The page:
1

I'am familiar with the conditional compilation with macros in "C" language but some piece of code makes me confused ,I can understand how CODE-1 works, nothing is assigned into X therefore Y is defined as 5 (else condition) and on print Y we will get 5 as a output.

but in the CODE-2 which is quite similar to the CODE-1 except the "#if X == A" condition which gives the output as 3,which i don't understand how it can produce output as 3 .Can anyone tells me how

 "#if X == 3"

and

"#if X == A"`

makes the difference in the output.


CODE-1

#include <stdio.h>
#if X == 3
#define Y 3
#else
#define Y 5
#endif

int main()
{
  printf("%d", Y);
  return 0;
}

//output : 5

CODE-2

#include <stdio.h>
#if X == A
#define Y 3
#else
#define Y 5
#endif

int main()
{
  printf("%d", Y);
  return 0;
}

//output : 3

I expect the output of CODE-2 to be 5, but the actual output is 3.

3

Tokens in macro conditionals that aren't further expandable to integers (aren't macros) get replaced by 0.

6.10.1p4:

Prior to evaluation, macro invocations in the list of preprocessing tokens that will become the controlling constant expression are replaced (except for those macro names modified by the defined unary operator), just as in normal text. If the token defined is generated as a result of this replacement process or use of the defined unary operator does not match one of the two specified forms prior to macro replacement, the behavior is undefined. After all replacements due to macro expansion and the defined unary operator have been performed, all remaining identifiers (including those lexically identical to keywords) are replaced with the pp-number 0, and then each preprocessing token is converted into a token. The resulting tokens compose the controlling constant expression which is evaluated according to the rules of 6.6.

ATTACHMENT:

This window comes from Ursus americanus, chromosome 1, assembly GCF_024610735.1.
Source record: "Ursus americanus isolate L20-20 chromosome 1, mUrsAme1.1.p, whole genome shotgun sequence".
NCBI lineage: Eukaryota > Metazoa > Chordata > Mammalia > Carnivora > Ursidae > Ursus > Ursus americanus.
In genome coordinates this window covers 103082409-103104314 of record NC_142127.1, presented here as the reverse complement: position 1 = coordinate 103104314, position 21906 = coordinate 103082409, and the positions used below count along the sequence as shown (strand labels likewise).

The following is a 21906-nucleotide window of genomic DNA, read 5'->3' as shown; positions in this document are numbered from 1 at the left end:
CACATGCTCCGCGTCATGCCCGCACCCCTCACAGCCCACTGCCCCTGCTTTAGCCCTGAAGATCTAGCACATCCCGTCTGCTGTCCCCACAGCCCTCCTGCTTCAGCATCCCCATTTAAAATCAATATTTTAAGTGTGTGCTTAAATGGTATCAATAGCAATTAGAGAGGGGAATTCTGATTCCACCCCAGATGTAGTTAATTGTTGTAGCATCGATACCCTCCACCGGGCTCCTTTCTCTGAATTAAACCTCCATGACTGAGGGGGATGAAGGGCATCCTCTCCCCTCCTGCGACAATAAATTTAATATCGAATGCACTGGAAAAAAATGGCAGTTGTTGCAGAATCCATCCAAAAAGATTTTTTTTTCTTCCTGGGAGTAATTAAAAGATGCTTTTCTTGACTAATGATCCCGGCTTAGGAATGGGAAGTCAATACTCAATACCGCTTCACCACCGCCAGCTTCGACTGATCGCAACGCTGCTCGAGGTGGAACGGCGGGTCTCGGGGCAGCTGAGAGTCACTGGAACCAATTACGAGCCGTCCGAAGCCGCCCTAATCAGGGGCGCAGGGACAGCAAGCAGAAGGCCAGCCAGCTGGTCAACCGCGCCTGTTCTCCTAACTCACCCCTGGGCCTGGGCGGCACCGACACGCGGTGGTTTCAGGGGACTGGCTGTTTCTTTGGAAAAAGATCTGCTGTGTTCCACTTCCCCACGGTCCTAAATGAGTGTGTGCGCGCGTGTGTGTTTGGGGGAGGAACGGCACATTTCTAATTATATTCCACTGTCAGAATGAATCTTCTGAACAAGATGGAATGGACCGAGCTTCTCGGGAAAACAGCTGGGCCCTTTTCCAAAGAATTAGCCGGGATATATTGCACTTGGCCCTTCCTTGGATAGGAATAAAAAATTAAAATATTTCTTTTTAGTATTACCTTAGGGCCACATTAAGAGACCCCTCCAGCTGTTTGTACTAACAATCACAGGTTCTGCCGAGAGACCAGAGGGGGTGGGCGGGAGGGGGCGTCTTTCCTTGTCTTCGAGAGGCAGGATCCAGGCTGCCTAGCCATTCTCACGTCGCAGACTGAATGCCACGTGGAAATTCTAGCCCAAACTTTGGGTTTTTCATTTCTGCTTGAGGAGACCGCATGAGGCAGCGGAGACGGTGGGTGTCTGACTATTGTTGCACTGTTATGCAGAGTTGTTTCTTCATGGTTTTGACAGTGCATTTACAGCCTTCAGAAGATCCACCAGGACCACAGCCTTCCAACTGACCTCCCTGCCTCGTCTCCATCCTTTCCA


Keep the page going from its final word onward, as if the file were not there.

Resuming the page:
Since neither X nor why Y is defined in your second snippet, it becomes equivalent to:

#if 0 == 0
#define Y 3
#else
#define Y 5
#endif

which naturally resolves to the first branch.

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